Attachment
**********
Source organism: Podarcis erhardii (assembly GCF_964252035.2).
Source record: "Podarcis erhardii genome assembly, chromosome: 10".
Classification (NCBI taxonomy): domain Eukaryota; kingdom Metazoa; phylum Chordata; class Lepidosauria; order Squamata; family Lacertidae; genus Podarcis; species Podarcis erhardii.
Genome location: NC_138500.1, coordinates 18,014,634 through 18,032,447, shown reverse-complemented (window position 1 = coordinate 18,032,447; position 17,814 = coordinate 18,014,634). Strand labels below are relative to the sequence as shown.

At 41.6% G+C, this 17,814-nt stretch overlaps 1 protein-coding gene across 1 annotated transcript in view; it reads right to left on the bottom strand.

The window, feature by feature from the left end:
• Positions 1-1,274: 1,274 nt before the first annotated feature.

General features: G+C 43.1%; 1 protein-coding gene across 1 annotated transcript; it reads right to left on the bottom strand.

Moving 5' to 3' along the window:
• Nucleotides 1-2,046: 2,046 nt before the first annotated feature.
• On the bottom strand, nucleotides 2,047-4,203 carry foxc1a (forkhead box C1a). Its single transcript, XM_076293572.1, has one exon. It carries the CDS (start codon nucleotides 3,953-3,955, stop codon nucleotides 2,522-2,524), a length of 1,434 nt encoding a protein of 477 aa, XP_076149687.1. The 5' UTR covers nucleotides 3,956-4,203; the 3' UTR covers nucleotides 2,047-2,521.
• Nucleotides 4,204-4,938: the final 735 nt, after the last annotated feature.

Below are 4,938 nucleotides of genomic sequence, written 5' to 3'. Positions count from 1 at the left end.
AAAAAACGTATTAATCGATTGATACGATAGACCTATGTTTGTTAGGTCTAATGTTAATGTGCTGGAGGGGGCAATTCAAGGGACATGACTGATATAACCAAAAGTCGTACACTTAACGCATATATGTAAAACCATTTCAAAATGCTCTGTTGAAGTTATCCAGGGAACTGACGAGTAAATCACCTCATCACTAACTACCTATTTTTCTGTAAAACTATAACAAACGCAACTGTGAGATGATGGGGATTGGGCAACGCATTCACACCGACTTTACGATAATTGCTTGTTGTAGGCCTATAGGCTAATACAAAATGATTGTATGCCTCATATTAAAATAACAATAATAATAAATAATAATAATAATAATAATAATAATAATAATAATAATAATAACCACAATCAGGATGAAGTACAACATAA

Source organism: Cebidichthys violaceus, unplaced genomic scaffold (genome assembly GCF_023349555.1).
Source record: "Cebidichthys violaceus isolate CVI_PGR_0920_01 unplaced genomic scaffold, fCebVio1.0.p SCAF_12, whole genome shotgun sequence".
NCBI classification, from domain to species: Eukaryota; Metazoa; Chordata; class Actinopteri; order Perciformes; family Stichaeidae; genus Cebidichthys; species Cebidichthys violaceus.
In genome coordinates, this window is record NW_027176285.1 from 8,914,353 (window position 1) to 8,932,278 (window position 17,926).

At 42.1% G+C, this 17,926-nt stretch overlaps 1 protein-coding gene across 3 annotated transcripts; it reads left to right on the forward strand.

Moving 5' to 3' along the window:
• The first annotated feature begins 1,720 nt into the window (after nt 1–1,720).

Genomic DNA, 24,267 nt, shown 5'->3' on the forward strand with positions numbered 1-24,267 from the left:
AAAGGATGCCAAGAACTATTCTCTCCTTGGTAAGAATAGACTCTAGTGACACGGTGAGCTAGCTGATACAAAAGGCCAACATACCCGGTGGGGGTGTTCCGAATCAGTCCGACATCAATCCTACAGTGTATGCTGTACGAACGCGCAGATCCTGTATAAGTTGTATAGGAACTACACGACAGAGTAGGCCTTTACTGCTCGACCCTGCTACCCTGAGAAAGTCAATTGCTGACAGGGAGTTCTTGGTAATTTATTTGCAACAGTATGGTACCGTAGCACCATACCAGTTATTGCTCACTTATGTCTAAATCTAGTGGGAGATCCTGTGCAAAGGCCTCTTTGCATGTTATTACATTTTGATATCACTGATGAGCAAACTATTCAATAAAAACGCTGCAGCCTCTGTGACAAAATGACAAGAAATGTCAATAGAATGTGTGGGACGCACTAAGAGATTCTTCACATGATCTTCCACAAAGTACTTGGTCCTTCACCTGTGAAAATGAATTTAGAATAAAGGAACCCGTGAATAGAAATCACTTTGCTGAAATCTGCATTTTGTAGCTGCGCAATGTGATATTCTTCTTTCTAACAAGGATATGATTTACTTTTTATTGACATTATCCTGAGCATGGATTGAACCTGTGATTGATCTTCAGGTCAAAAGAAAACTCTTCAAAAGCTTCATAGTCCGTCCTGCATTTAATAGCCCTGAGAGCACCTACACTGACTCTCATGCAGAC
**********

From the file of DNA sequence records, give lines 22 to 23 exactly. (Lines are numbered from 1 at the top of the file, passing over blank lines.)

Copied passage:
Genomic DNA, 24,267 nt, shown 5'->3' on the forward strand with positions numbered 1-24,267 from the left:
AAAGGATGCCAAGAACTATTCTCTCCTTGGTAAGAATAGACTCTAGTGACACGGTGAGCTAGCTGATACAAAAGGCCAACATACCCGGTGGGGGTGTTCCGAATCAGTCCGACATCAATCCTACAGTGTATGCTGTACGAACGCGCAGATCCTGTATAAGTTGTATAGGAACTACACGACAGAGTAGGCCTTTACTGCTCGACCCTGCTACCCTGAGAAAGTCAATTGCTGACAGGGAGTTCTTGGTAATTTATTTGCAACAGTATGGTACCGTAGCACCATACCAGTTATTGCTCACTTATGTCTAAATCTAGTGGGAGATCCTGTGCAAAGGCCTCTTTGCATGTTATTACATTTTGATATCACTGATGAGCAAACTATTCAATAAAAACGCTGCAGCCTCTGTGACAAAATGACAAGAAATGTCAATAGAATGTGTGGGACGCACTAAGAGATTCTTCACATGATCTTCCACAAAGTACTTGGTCCTTCACCTGTGAAAATGAATTTAGAATAAAGGAACCCGTGAATAGAAATCACTTTGCTGAAATCTGCATTTTGTAGCTGCGCAATGTGATATTCTTCTTTCTAACAAGGATATGATTTACTTTTTATTGACATTATCCTGAGCATGGATTGAACCTGTGATTGATCTTCAGGTCAAAAGAAAACTCTTCAAAAGCTTCATAGTCCGTCCTGCATTTAATAGCCCTGAGAGCACCTACACTGACTCTCATGCAGAC